Source: Charles Eisenstein
I've gone through some pretty intense periods of despondency. And then also periods, not so much of like optimism and everything is great, but periods where I feel really deeply resourced and capable of addressing our times. Not necessarily with anything grandiose, but the feeling of like I've got what I need to do what I'm here to do. If you're an artist, you don't complain if your canvas is smudged or you don't have quite the set of paints that you'd like. You take what you have and you make the best art that you can.
When I'm in a good place, that's kind of my attitude. I'm like, okay, we got a challenge here. We've got quite a situation and it's time to stop time, if I can say this on-air, it's time to stop fucking around and really get serious about why am I here? And what can I do? What is mine to do?
It all comes from embracing first that we have a purpose here, or that I have a purpose here. But also species-wide, like collectively. And second, asking what is mine to do in these times? So you mentioned materialism and how our culture has been very materialistic and underneath what you were saying (and this is certainly in my work), it's a recognition that what we have seen as practical and realistic nuts and bolts solutions are coming from a conceptual toolset that's not big enough to address the crisis at hand – that we're kind of rearranging the decks on the Titanic.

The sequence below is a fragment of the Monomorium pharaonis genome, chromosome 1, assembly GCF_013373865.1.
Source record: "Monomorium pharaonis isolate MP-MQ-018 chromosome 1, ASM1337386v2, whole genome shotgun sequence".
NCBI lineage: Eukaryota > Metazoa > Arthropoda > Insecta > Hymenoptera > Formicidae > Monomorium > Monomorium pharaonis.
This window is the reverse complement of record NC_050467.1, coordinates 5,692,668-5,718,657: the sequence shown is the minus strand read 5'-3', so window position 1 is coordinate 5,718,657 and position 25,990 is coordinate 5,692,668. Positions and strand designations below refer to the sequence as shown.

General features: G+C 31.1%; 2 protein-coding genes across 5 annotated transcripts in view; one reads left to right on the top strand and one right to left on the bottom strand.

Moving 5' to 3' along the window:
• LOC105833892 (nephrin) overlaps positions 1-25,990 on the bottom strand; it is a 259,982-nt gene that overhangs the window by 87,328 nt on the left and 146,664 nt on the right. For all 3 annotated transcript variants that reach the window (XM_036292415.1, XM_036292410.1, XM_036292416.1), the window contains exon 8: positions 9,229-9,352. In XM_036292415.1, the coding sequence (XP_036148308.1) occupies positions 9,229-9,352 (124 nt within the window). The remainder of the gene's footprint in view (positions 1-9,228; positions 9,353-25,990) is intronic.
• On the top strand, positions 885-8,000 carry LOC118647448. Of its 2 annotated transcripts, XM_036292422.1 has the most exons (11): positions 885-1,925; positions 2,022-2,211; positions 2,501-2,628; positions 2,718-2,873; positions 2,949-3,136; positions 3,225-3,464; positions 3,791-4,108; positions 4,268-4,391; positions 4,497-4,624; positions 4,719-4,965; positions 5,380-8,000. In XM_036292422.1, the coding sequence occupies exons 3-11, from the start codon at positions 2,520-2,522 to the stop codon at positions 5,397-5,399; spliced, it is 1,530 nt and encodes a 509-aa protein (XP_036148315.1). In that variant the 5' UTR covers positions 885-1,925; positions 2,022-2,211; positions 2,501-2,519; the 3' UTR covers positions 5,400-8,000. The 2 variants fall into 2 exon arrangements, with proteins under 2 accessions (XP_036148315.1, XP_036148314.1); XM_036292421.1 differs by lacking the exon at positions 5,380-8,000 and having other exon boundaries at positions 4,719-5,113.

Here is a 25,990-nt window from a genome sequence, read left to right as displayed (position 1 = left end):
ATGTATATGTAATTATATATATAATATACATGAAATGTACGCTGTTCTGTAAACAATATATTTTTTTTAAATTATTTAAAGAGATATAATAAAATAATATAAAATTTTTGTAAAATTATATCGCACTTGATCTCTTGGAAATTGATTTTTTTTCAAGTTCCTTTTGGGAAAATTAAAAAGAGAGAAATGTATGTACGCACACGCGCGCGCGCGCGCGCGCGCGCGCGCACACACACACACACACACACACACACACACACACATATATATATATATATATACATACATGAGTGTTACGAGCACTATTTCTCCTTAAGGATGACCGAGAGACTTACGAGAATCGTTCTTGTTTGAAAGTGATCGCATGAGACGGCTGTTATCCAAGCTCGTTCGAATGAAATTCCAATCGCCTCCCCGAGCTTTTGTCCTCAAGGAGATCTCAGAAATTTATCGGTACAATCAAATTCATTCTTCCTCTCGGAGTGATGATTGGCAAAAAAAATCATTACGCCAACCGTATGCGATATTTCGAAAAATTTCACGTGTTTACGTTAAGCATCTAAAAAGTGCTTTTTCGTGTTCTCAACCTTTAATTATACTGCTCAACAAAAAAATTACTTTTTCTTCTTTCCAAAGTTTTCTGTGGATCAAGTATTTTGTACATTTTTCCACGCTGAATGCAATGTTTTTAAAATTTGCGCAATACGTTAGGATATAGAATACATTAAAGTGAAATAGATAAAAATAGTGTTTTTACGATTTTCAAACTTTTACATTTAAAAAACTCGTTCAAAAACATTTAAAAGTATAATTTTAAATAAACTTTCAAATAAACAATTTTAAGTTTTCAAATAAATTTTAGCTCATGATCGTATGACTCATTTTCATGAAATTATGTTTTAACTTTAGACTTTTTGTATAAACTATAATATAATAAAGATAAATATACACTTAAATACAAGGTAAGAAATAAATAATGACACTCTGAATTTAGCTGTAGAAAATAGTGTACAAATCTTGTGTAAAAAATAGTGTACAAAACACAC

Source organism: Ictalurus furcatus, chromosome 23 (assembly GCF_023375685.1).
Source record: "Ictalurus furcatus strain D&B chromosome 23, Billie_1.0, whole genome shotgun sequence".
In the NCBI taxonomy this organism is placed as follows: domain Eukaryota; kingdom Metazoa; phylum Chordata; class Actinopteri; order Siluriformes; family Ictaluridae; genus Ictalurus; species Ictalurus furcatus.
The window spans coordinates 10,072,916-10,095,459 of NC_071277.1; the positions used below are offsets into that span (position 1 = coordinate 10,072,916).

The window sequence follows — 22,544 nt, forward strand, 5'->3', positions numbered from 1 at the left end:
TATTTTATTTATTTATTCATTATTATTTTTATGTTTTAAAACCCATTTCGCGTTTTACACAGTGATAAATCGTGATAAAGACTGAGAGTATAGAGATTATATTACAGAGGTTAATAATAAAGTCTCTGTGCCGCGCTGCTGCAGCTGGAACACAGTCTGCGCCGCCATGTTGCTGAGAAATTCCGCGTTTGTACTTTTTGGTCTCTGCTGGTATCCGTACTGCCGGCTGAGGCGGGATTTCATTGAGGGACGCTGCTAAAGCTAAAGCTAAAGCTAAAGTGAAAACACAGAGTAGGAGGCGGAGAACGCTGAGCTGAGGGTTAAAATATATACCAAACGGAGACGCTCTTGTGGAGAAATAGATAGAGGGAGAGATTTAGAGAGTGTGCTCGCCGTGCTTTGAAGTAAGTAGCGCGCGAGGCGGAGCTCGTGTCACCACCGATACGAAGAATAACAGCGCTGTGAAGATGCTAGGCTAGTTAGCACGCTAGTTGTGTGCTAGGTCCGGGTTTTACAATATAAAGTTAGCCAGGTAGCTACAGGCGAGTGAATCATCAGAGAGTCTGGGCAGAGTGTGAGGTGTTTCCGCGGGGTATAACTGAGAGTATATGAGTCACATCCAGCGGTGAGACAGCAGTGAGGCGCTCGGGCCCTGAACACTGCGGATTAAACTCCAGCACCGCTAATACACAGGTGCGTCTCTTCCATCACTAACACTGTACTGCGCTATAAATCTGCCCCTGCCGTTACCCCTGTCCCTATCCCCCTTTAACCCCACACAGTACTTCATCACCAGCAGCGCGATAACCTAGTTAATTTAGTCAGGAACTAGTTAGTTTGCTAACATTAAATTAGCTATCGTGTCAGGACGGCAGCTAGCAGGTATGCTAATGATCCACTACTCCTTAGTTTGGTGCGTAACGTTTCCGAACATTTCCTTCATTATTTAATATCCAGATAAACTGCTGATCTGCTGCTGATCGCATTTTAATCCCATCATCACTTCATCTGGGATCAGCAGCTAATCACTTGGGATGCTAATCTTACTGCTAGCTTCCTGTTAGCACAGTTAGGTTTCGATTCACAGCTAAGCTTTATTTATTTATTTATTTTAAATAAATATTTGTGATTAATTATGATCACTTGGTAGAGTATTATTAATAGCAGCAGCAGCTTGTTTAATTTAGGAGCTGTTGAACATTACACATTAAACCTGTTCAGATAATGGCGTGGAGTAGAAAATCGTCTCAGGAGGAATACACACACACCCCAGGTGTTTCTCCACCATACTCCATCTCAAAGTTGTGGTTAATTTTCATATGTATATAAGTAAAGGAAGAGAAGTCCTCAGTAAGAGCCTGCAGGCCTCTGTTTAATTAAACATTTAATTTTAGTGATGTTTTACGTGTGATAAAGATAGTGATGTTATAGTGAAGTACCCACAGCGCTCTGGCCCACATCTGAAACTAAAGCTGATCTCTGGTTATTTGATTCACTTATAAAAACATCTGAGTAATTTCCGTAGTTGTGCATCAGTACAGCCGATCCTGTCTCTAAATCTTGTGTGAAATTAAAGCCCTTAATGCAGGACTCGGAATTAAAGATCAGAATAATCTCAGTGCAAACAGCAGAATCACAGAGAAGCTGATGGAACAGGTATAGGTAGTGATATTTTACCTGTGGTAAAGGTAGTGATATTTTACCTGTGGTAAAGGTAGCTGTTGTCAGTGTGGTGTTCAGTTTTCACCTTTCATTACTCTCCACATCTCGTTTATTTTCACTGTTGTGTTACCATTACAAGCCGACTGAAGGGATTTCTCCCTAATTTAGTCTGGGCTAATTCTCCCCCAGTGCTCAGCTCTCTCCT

And that the healing that is necessary, or the revolution that is necessary goes to such a deep level that you can only call it something like spiritual. Which does not mean non-material for me. For me, it means that it broaches the forbidden questions; that it dissolves what we thought was was real; that it questions what we thought was possible; that it questions, who we thought we were; why we thought we were here? These are the questions.
Spiritual doesn't mean, you know, non-material. It doesn't divide reality into two; the material and the spiritual. It is something that plums to those depths. It's those questions like why am I here? And we can ask that collectively. Why is humanity here? Is it to exploit, to maximize our security on this Earth, to dominate other species, to dominate the planet, to conform matter to the image of our own desires? Or is there some other reason why humanity has been given these gifts? I'm not sure if really want me to go so philosophical, but I think that these questions are unavoidable if we're not going to be rearranging the chairs on the Titanic.
This is one reason why many people I talk to, and I have this history of myself, when the big one approaches – the Y2K, the 2012, the financial collapse, Covid even, there's a part of me that's like yeah baby, bring it on because I want out of here. I want to be liberated from the structures that have confined us: the social structures, the economic structures, the psychological structures. And so Covid comes along and along with a lot of despair, a lot of suffering, not just the suffering of people who have been sick and have died, and their families. That's there too. But also the suffering of people being locked down and masked and confined and you know, losing their jobs, losing their businesses; the tens of millions of children who are facing hunger because of all this in the world, stunted children, starving children. This is massive suffering.
And there's also maybe part of us, certainly a part of me that finds some hope in this because we were stuck. And now, there's no guarantee that we will become unstuck, but there's a possibility. So much has changed, it suggests to us that wow, maybe more could change. This reality that we thought was fixed is malleable to our will after all.